Sen. Judd Gregg, R-N.H., says he believes distressed credit markets Friday morning may have shown lawmakers that there is not much time for discussion. “They’re telling us we better do something,” says Gregg, who will represent Senate Republicans in the negotiations.

The message that Paulson’s plan is aimed at restoring liquidity is getting through to lawmakers. “We don’t have a solvency problem, what we’re trying to do is to restore liquidity,” says Scott Talbott, senior vice president for government affairs at The Financial Services Roundtable, a banking-industry trade association that supports the basic idea of the Paulson Plan.

“I think the chances of it happening are excellent,” Talbott says. “The goal is to try to get it done by Sunday, but it could easily slip a little into next week.”

When President Bush said Friday morning that “the legislative process is sometimes not very pretty,” it was the understatement of the year. And on the eve of the election, there’s plenty of political gamesmanship, and even brinksmanship, on display.

Democrats want to stay as far away from being held responsible for the bailout as possible, and may not vote on the bill unless a majority of Republicans will also support. House Republicans can now say that at least they tried an alternative. It was likely that something akin to the Paulson plan–with a few add-ons to soothe reluctant Republicans and Democrats–would emerge over the weekend as the final bailout bill.

White House talks with lawmakers last night erupted into a “shouting match,” according to one report. The top Republican on the Senate Banking Committee, Sen. Richard Shelby of Alabama, emerged from the discussions to tell reporters that there was no deal, contrary to what some members of Congress said earlier in the day.

Republican presidential candidate John McCain also became a central element in the debate. House Democrats have accused the Republican senator of slowing down the discussions by arriving in Washington to break the deadlock within his party, but not actually doing so. Both McCain and Democratic presidential candidate Barack Obama met with Congressional leaders at the White House Thursday evening. The meeting ended without any agreement from the different people at the table.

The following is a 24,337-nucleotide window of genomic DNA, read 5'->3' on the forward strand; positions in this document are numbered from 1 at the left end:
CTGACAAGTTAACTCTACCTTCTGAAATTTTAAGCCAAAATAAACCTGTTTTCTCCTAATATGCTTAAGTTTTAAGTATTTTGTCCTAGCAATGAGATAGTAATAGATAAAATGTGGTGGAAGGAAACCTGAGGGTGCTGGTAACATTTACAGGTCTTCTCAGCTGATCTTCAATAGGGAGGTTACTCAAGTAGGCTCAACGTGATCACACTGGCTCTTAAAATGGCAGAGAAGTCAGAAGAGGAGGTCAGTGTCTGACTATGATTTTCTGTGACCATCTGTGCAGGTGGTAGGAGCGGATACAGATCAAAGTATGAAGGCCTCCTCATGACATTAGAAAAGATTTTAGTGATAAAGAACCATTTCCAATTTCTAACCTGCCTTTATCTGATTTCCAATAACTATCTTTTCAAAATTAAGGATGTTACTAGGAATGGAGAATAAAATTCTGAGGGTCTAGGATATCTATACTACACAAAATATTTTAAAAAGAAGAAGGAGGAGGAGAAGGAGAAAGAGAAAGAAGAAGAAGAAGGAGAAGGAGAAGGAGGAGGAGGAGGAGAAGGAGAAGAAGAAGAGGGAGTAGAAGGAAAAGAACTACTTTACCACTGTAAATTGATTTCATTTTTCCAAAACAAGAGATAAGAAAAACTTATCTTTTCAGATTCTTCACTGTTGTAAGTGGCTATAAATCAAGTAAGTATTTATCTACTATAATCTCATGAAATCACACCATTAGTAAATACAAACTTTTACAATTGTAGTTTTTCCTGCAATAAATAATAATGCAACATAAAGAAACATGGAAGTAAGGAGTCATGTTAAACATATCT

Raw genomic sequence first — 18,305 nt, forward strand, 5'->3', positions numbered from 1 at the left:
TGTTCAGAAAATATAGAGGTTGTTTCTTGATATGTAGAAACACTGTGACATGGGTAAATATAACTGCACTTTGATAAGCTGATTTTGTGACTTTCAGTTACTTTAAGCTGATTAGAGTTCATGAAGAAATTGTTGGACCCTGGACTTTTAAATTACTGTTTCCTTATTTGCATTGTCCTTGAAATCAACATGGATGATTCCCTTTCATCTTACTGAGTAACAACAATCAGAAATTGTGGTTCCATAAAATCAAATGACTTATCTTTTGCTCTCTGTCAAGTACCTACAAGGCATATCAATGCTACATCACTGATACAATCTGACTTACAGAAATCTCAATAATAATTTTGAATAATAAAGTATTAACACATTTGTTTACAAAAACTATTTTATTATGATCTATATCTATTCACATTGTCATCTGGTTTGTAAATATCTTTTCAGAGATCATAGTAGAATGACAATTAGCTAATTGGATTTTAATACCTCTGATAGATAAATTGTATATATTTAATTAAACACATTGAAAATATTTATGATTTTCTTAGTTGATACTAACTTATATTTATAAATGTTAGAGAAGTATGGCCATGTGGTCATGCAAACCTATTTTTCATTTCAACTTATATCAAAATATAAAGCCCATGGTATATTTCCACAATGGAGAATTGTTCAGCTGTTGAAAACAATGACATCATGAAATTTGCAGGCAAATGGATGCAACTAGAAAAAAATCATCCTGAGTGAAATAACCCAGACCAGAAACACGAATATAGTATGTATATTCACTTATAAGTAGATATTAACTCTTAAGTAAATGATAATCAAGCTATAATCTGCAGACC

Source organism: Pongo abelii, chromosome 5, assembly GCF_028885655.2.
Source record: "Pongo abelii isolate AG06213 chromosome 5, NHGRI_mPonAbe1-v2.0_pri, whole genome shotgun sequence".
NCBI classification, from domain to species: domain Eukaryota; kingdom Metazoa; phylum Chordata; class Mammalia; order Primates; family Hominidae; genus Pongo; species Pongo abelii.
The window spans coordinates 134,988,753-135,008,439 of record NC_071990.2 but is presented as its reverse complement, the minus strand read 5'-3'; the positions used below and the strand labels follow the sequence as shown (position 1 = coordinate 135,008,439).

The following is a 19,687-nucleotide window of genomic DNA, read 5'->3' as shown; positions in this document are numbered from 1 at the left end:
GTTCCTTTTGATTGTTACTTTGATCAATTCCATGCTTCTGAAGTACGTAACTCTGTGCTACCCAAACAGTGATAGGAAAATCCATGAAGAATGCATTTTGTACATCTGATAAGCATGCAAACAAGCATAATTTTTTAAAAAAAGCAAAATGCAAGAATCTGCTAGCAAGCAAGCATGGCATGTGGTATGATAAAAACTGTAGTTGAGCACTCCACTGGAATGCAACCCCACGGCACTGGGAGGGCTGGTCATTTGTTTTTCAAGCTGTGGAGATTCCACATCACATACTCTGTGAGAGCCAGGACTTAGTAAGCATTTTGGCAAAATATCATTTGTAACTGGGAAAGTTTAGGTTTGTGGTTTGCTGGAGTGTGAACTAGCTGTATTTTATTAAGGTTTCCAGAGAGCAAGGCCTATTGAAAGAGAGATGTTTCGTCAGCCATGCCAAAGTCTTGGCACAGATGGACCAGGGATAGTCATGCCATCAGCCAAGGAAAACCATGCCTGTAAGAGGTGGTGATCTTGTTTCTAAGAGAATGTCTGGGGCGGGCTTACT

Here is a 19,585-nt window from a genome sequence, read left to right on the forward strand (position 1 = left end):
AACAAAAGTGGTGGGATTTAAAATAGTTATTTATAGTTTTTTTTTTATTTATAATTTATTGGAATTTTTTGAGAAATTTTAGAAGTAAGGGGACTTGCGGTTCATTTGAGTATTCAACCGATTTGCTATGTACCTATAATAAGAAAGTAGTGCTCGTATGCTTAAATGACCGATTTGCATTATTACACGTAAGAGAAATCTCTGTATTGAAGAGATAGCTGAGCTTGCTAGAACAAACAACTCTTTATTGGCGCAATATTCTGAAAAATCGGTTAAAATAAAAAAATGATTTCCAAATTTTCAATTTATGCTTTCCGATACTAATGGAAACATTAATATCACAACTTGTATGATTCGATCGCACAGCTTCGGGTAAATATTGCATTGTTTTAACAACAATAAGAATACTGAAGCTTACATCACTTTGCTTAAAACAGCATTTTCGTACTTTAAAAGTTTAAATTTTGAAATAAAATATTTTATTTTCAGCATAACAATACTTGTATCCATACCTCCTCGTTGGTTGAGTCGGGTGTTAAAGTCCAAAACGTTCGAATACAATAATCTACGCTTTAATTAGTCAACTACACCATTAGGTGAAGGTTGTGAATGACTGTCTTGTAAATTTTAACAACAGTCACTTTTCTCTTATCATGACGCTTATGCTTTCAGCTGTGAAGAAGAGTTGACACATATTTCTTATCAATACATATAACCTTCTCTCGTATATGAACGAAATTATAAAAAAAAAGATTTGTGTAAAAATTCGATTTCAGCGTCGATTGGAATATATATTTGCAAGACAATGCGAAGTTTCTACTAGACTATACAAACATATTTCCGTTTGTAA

McCain had said he might not attend the debate but reversed course Friday morning and announced he would leave Washington to fly to Oxford, Miss., for the debate. A statement from the McCain campaign accused Obama of political posturing in last night’s meeting at the White House. Obama said that he did not think injecting presidential politics into the negotiations was going to be helpful and did not think the debate should be postponed.

“Any time you have a plan this big that is moving this quickly, that requires legislative approval, it creates challenges,” Bush said. He said members of Congress “should be allowed to express their opinions,” but emphasized that “there is no disagreement that something substantial must be done.”

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USA TODAY/Gallup Poll: Obama Did Better Than McCain

By- Suzie-Q @ 9:15 AM MST

Sen. Barack Obama, D-Ill., right, and Sen. John McCain, R-Ariz., shake hands after their presidential debate in Oxford, Miss., on Friday night.

Sen. Barack Obama, D-Ill., right, and Sen. John McCain, R-Ariz., shake hands after their presidential debate in Oxford, Miss., on Friday night.

Poll: Obama outperformed McCain in debate

Updated 10m ago

By Jill Lawrence, USA TODAY

WASHINGTON — Democrat Barack Obama’s debate performance Friday night reinforced voter views of him as a candidate of change and appears to have had little impact on Republican John McCain’s standing in the presidential race, according to a new USA TODAY/Gallup Poll.

The poll, taken Saturday, found 63% of those surveyed watched the first debate in Oxford, Miss. By 46%-34%, those who watched said Obama did a better job than McCain. Obama led McCain, 52%-35%, when they were asked which candidate offered the best proposals for change to solve the country’s problems.

In the area of national defense and foreign policy, McCain’s strong suit, the debate appeared to have little impact. About a third of viewers said it gave them more confidence in each man on that front; slightly less in each case said it gave them less confidence.

Obama’s margin in the poll is not as large as the advantage Democrat John Kerry had after the first debate in 2004. Then, the poll showed Kerry to have done better than President Bush by 57%-25%. Kerry went into the debates behind in national polls, while Obama had a slim lead.